Commentary: The Shopping Spree May Be Ending. GoodKathleen Madigan
For 18 months, Americans have shopped at an astounding pace, racing through malls like sprinters on steroids. From mid-1997 to the end of 1998, real consumer spending exploded at a 5% annual rate, compared with a 3.2% advance in the prior six quarters. But the days of super-spending may be ending. And believe it or not, that would be healthy for this economy: Less demand will head off a rise in inflation--and a hike in interest rates by the Federal Reserve.
An early hint that consumers may be ready to ease up comes from recent surveys by the Conference Board. The February confidence index on the economy's present situation jumped 5.5 points, to a record 178.4. But the index that covers expectations for the next six months rose by less than two points, to 101.2. In fact, the gap between the two indexes is the largest since the Board started tracking both components in 1977. In the past, the gap widened just as consumers began reining in their spending. It's as if people look around and think: "Things are great, but this can't last forever. Maybe we should think about a rainy day."
MEAGER SAVINGS. The Conference Board downplays any connection between the gap and consumer spending. But Board economist Lynn Franco says that expectations are a better indicator for spending habits than the current attitude index. A reading above 100 for expectations suggests a strong economy; one in the 90s suggests more moderate growth. Expectations only tipped above 100 in February; from September to January, expectations bounced between 88.7 and 99.6.
Why should consumers become more circumspect now? Forget job jitters. Consumers tell the Conference Board that they still view jobs as "easy to get." Less euphoria may reflect Wall Street's increased volatility. The bull market has been financing consumers' urge to splurge. Mutual funds and dividend checks are an increasingly significant source of extra cash, and massive capital gains have made consumers feel wealthier. That's why the saving rate tumbled from 2.6% in mid-1997 to -0.3% last December. If the rate had stayed at 2.6%, consumer spending would have grown 3%, not 5%.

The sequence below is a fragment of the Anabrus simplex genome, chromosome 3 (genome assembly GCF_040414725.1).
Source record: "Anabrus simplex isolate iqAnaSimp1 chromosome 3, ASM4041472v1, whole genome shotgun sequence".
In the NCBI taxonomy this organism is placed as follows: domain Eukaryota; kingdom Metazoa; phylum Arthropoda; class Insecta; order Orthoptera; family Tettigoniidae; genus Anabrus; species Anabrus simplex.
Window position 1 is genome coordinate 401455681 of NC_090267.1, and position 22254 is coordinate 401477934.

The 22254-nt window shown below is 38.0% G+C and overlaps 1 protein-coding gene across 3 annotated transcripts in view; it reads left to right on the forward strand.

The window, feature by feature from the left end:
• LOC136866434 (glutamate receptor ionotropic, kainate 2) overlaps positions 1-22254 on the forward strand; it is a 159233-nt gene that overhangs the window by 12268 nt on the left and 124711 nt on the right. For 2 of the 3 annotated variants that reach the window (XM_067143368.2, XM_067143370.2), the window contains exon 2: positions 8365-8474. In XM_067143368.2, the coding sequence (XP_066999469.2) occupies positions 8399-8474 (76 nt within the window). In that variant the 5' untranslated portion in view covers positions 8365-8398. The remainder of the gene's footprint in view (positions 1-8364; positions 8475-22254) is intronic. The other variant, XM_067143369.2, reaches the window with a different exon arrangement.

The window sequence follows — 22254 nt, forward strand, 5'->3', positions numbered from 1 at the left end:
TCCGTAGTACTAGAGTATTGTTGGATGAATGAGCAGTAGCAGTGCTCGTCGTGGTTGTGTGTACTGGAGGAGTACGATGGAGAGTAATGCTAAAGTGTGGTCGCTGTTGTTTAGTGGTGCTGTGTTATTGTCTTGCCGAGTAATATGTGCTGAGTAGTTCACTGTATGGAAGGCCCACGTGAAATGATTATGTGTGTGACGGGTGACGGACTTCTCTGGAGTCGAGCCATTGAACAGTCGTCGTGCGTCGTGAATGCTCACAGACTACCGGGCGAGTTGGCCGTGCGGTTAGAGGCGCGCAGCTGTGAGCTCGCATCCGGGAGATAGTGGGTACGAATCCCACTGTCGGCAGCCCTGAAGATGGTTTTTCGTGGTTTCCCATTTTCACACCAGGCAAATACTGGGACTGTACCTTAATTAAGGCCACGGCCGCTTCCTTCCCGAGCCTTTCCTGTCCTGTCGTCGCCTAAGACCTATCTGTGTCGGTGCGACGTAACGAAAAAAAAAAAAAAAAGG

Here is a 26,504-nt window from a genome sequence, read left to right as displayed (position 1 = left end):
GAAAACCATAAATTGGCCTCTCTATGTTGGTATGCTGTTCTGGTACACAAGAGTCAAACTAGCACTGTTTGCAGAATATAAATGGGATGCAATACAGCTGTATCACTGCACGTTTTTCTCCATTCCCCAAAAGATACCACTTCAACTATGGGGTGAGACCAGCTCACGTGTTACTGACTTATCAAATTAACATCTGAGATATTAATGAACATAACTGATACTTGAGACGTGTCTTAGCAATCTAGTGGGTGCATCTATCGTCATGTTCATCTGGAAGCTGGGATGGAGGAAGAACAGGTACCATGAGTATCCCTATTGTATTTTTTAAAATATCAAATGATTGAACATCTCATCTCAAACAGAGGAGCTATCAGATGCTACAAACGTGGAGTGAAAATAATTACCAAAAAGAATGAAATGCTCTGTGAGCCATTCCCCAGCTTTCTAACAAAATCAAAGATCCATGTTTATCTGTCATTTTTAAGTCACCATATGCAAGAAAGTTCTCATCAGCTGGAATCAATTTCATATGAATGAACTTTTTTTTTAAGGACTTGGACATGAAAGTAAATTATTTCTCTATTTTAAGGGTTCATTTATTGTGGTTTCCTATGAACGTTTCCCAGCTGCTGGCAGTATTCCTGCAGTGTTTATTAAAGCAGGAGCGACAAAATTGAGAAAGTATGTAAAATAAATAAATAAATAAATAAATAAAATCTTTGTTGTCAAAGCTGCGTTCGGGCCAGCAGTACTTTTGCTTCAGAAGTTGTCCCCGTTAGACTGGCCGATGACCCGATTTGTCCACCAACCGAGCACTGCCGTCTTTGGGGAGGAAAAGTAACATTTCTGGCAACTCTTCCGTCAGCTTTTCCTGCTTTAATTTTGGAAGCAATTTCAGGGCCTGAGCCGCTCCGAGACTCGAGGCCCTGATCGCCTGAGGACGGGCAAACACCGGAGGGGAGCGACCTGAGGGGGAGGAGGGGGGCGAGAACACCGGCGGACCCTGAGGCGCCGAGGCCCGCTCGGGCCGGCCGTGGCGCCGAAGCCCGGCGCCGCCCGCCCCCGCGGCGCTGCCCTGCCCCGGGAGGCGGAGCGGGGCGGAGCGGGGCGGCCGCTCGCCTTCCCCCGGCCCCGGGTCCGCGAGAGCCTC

Since last July, though, investors have been reminded that stock prices can go down as well as up. Consumers who believe that the days of double-digit equity gains are over may be deciding to spend less and save more.
Already, the data show some slowing of spending. Consumer purchases edged up 0.1% in January, down from the 0.3% monthly gain averaged in the fourth quarter, when the economy surged at an annual pace of 6.1%. Sales of new homes fell in December and January. And thanks to higher interest rates, mortgage applications in February are down 20% from their peak in October.
An economy growing between 2% and 3% is not a problem when record numbers of Americans already have jobs, when real incomes are rising, and when the trade deficit is close to becoming a burden. More important, the Fed wants the economy to slow. When Fed Chairman Alan Greenspan trekked up to Capitol Hill on Feb. 23, he warned that the Fed will not allow robust demand to trounce the central bank's hard-won progress toward price stability. And the U.S. economy cannot slow unless consumer spending does.
LESS IS MORE. But even if consumers return to counting their income--rather than wealth--before they make buying decisions, spending would increase about 3% this year. That's strong enough to keep the expansion of the economy going, but modest enough to avert cost pressures that could lift inflation. It also lowers the risk that the Fed hikes rates too much and the economy heads south. Slower growth and the prospect of no Fed tightening would calm the bond market and allow long-term interest rates to move lower.
So if household spending has shifted into lower gear, be happy. It's a case where less for consumers will mean more for the expansion in the long run.